Beyond the Opening

-- Demystifying Contemporary Art --

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  • Boom Gallery

Jiri Tibor Novak | Isobel Rayson | Natalie Anderson


This space has energy, a vibe, it is good, and it’s worth every moment getting there to soak it up. Boom Gallery is a destination. The exhibition of Jiri, Isobel and Natalie’s work is polished in every aspect. Although the subject matter of each artist is seemingly disparate, walking through each of the gallery spaces is refreshing by the contrast of genres, the quality of the work, the investigation into the relative subject matters, and mediums.

Visit this gallery for a supreme coffee, a browse through the stock room, to find a unique piece of jewellery or pottery, or - to just soak up the vibe.

Amidst Geelong inner suburbs there are a few blocks of sprawling industrial buildings. Built from quintessential red brick around the turn of last century, the spaces on this block are now housing creative sorts. Today the weather is gale force and blustery and there is no one on the street. I open the heavy door and am delighted to find, contrary to the weather, an even bubbling hum drum of pleasant activity. Someone is fussing about the artwork display, another at the coffee machine, and others move about gazing and discussing the work. Delightful.

This is a large industrial space with concrete floors and high ceilings. Perched at the entrance, the café is to my left, the gallery space is in the middle, and the smaller artworks display, jewellery and pottery are to my right, with an accessible stock room towards the back of this section. I head to the gallery space. The exhibition seems to be constructed from a series of fixed and mobile wall panels, and for this exhibition there are three open gallery rooms to view as you walk down a central path. I can see the works of each exhibition as I gaze through the galleries: portraits, contemporary installation and landscapes.

Gallery 1 [Jiri Tibor Novak]

Centralised lone figure portraits dominate this collection of Jiri’s work. Some of the painted figures are against a dark background, others are outside under a tree or with a dog. The compositions have minimal details and subtle textures. They are colourful, and Jiri uses whole geometric shapes with gently shifting tones to depict the compositions. His compositions are surreal and dreamlike overlaid with the geometric characteristics of Russian Constructivism. For example, an oval for the head, the face depicted by one half darker, the other lighter; a gently curved rectangle for the neck, and hair, a triangle to the side. This figure sits within a painted frame and on top of a montage of Melways maps that are massed and jumbled together. I read this work to be of a women, perhaps new to Melbourne, looking out of a window into the maze ahead. There are similar works using music sheets and topographical maps. Another is of a house in the sky with rope ladder extended out drifting in its wake.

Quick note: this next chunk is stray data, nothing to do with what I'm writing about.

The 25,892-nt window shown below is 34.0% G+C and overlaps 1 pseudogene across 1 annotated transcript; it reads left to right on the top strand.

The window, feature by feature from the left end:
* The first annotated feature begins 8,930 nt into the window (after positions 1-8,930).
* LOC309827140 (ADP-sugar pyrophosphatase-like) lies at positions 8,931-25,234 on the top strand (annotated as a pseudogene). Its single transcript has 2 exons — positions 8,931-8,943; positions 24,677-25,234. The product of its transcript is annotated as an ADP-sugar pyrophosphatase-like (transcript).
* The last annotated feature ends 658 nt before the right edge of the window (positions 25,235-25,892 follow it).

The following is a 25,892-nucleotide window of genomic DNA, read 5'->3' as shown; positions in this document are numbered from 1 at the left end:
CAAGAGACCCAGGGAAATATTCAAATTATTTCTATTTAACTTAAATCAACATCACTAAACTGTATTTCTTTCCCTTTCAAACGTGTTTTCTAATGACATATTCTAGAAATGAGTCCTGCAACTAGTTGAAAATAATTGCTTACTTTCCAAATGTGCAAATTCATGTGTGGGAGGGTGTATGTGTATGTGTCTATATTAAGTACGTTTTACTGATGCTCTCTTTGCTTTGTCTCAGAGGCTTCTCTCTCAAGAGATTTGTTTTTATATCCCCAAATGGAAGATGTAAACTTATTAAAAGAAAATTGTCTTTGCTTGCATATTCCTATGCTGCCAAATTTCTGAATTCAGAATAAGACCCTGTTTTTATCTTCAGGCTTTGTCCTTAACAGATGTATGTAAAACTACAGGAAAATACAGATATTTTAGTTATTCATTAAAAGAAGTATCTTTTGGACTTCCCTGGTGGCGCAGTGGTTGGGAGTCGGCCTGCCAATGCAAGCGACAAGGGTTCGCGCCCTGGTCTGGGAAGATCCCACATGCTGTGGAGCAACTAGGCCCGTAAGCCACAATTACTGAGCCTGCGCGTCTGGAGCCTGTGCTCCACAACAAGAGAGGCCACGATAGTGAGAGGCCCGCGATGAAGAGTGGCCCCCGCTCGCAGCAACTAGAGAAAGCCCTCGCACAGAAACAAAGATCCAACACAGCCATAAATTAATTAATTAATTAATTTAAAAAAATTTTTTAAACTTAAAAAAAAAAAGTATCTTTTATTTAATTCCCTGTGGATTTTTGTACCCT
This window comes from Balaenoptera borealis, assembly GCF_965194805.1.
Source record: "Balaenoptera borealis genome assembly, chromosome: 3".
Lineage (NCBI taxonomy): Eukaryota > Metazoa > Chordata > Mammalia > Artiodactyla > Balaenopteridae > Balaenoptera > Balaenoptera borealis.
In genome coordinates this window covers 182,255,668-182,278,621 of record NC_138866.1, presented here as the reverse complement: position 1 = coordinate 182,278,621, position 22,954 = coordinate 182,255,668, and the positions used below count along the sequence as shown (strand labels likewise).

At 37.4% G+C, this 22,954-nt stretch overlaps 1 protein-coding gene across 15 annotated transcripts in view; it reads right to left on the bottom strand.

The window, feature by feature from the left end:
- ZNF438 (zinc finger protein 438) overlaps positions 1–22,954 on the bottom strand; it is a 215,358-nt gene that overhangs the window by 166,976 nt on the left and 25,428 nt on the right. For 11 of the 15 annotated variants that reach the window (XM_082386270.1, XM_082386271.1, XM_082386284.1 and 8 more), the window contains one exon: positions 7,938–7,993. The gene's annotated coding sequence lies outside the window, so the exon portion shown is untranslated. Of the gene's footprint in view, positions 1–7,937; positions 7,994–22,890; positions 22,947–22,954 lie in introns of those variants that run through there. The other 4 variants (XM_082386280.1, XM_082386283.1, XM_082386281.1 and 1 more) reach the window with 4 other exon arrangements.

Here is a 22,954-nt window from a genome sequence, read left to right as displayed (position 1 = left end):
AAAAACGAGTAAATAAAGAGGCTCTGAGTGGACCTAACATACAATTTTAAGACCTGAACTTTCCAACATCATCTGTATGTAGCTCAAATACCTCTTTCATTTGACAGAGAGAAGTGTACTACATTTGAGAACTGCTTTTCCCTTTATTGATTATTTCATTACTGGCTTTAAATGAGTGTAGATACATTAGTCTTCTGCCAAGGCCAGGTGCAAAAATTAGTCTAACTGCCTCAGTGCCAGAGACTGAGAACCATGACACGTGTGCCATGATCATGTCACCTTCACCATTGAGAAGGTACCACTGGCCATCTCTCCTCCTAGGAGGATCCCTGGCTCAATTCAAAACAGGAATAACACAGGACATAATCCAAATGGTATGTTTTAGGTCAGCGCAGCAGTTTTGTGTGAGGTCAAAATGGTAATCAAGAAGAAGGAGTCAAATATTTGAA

Gallery 2 [Isobel Rayson]

From the deep well of inward personal human emotion Isobel wrenches me into more practical considerations: human mark making over time. Her work contrasts magnificently: she is digging into flat blue wooden sheets exposing the soft wood to create linear patterns that spark and jump with a controlled energy. This series of works are displayed along the walls of the gallery and either end are two large round works about the size of a coffee table for two. One is white with a dense multitude of black moulds of the negative space of a clenched fist, each mounted on a pole evenly protruding towards the viewer. At the other end, the work is black by the density of fingertip moulds, perhaps moulds of the same finger. The organic pattern that is created within each of these works, the subtle shifts and variances, make these works incredibly engaging to look at.

Gallery 3 [Natalie Anderson]

And then the gallery space opens up and Natalie takes us to a spiritual realm. She depicts seascapes, broad stretches of farmland and big deep skies. Using a traditional oil painting method Natalie uses soft equal tones that meld and blend with each other to produce contrasts that define the features of her work - there are no hard lines here. The principles and characteristics of Natalie's work are reminiscent of the Max Meldrum art school of the 1930's. She finds the gentle shifts of light and colour whilst maintaining a balance between Realism and the characteristic beauty of painting itself - the brush strokes and paint layers. There is a moodiness in her work, a spiritual omniscience, or perhaps a simple appreciation of her local environment captured by the magnificence of towering clouds, rain showers and shifting sun light. Natalie makes us look up and out.

Jiri Tibor Novak | Isobel Rayson | Natalie Anderson

20 July – 12 August

Boom Gallery

Photo: Boom Gallery

Photo: Boom Gallery

Photo: Boom Gallery

Photo: Boom Gallery

Photo: Boom Gallery

Photo: Boom Gallery

#JiriTiborNovak #IsobelRayson #NatalieAnderson

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